They use time release safes which means the ‘vendors’ drop their cash off at the bar, and it ends up in the safe, rather than the cash register, and then the mob guys come by and pick it up later. The drop bar changes on a regular basis.

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I was expecting something like the neighborhood where we might find films like Public Enemy, or Miller’s Crossing, or even something a few blocks from a few of the biggest homes in the area – like where Bonnie & Clyde and The Untouchables reside. But I didn’t find that. What I got was a bit closer to the outskirts of the neighborhood, where you might find the Last Man Standing.

As Lawless opens, it is 1931, and we find we are in Franklin County, Virgina. We are in the period of Prohibition. The tale is of moonshiners struggling to keep their hold on Franklin County’s thriving liquor business. Folks may not have much going for them, in that place, at that time, but a taste of ‘white lightning’ made their lives easier.

The Bondurant family (Forrest, Howard, and Jack) pretty much had things their way in supplying the county with liquor made from corn, until competition, and some corrupt cops tried to get the Bondurants to share some of the swag. I almost called it wealth – but this is the Depression era, as well as the era of Prohibition, so these backwoods folks, living in the foothills to the Blue Ridge Mountains; so even the Bondurants, despite the successful illegal liquor business, weren’t living all that well.

The three Bondurants were fair, honest in their way, and protective of their ‘business’. If not quite respected, at least they were feared. As Forrest Bondurant, played by Tom Hardy might say – We control the fear, and without the fear, we’d be as good as dead.

Hardy is making quite a name for himself these days – and this film can only add to his allure. Soon he’s going to be the kind of actor that gets billing above the title. In Lawless, he’s laconic throughout the whole film. He’s like a John Wayne kind of guy – speak low, speak slow, and don’t say a whole lot.

An example of that would be when he has to discuss terms with a coalition of local bootleggers and moonshine still operators who want his cooperation. Forrest simply said, I’m a Bondurant. We don’t lay down for nobody.

Yes, the two elder Bondurants were a tough group. The middle brother Howard, played by Jason Clarke, didn’t have a whole lot to say either. But he was tough as nails, and fearless.

You might see a resemblance (above) between the Australian Clark and the long time character actor, John Vernon, who 40 years ago played the San Francisco Mayor to a rather famous San Francisco detective known as Dirty Harry.

The third Bondurant brother was Jack Bondurant. He was called the runt of the litter, and as the youngest, it seemed he was forever in the shadow of his older siblings. Shia LaBoeuf has the role.  Jack is not only the youngest of the brothers, he is also the smallest. What he wants most is to prove himself as worthy to his older brothers. Jack also desires the daughter of a local preacher, Bertha Minnix, played by Mia Wasikowska.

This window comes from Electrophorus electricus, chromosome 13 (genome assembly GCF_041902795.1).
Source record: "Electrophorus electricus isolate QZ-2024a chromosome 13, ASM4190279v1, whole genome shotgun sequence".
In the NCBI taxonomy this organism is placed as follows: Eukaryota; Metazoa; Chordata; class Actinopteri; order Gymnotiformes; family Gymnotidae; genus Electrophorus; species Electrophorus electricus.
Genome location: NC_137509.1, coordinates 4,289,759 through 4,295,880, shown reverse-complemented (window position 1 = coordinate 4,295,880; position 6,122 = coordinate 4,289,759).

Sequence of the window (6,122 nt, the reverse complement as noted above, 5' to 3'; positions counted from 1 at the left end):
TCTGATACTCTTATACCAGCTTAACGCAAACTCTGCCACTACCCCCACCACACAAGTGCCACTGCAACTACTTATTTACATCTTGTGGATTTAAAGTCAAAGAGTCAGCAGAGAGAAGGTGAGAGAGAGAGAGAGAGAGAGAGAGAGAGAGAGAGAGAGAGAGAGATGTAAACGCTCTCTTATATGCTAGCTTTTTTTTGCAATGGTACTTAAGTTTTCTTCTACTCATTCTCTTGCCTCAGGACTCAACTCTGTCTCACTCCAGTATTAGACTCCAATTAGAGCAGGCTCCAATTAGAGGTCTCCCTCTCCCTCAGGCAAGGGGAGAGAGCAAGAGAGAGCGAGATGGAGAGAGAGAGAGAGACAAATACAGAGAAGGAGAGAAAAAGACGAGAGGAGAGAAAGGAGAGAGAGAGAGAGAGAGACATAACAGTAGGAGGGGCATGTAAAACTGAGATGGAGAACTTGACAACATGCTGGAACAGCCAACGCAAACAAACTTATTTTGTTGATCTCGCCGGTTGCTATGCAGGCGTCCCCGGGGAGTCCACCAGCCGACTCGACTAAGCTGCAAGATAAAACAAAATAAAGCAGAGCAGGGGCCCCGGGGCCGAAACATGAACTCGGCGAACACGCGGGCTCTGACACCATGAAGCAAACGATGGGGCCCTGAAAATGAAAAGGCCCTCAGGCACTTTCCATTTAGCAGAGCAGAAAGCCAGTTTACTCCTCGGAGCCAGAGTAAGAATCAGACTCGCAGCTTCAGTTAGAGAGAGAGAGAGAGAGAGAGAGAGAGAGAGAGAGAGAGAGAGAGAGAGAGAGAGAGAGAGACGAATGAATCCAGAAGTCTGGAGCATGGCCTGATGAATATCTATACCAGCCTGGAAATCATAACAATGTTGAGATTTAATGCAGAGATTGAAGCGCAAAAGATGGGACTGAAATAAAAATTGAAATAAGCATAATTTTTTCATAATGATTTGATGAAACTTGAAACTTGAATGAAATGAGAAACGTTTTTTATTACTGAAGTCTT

Jack begins by looking like a young man, boyish, and sincere. But by the end of the film, he will have matured into a rough and tumble hombre, to say the least.

As you might imagine, there are women in the film. With speaking parts that matter. Mia Wasikowska resembles a youthful Mia Farrow. In Lawless, she is the preacher’s daughter, and the object of Jack’s affections. Above is a nice shot of her in closeup. There’s another woman who has an important role. The character is called Maggie Beauford. She’s down in Franklin County to get away from a tawdry past in Chicago. One day, she simply shows up at Blackwater Station, where the Bondurants live and own a combo gasoline filling station/saloon. Maggie is looking for work.

Well Mr. Bondurant, do I get the job?

Jessica Chastain has the role of this woman who was beaten by the fast life in the city, but emerged unscathed. She believed that life in Franklin County would suit her better. As is turned out, life in this backwoods town wasn’t all that safe either.

Guy Pearce as Charlie Rakes. Rakes is not someone you’d want to cross.

Then there’s the bad guys. First is Guy Pearce who plays Special Deputy Charlie Rakes. He’s corrupt Continue reading

This Means War

So here I am on Valentine’s Day at the movies. There’s only film to see on this day that fits the day – and that would mean This Means War. Sorry about that sentence construction.

I showed up early for the 7:00 PM showing at the AMC multiplex. I felt that since this was a preview showing in advance of the standard opening on Friday the 17th, and it is Valentine’s Day – that this rom/com might even sell out the theater. Well it wasn’t a sell-out but the theater was pretty full.

Strange title for a romantic comedy, no? This Means War – does it mean that blood will flow? Actually it does as the film opens with a great shootout action sequence in Hong Kong. So says the graphic on the screen. They tell you it is Hong Kong but that wasn’t the case at all. Don’t believe everything you read. Call it a cinematic head-feint.Or maybe it was just imagination – or said another way: ‘Producer’s Conceit’. The two male leads – Chris Pine and Tom Hardy both play men employed by ‘The Company’ as field agents. This involves lots of ‘wet work’, chases, shootouts, and explosions. Just another day on the job for these two.

As it happens, they’re both soon back in their HQ. Only it’s not Langley, Va. – they tell us it is the LA CIA field office. Only it’s not LA either. The production was shot entirely in British Columbia in Canada. Both FDR (Pine) and Tuck (Hardy) are looking at an image of their girl friends on their laptops. Well, what do you know? They’re dating the same woman – a certain Lauren – nicely played by Reese Witherspoon. So that’s the root cause of the title’s ‘War’. The two lads are going to wage war to win her affections.

Let her make the decision. Handshakes all around – after all, they’re gentlemen. Only it’s not that easy. They spy on each other, play tricks on each other. In short instead of steering clear – it’s every man for himself and all’s fair in love and war.

Meanwhile, from Witherspoon’s perspective, it is a dream come true. Two great guys vying for her attention, her favor, and her body. What’s a girl to do? That why there’s a gal pal for her. The pal is played by Chelsea Handler, and she’s something of a potty-mouth in lieu of giving ‘advice’, as a friend should. All in good fun of course.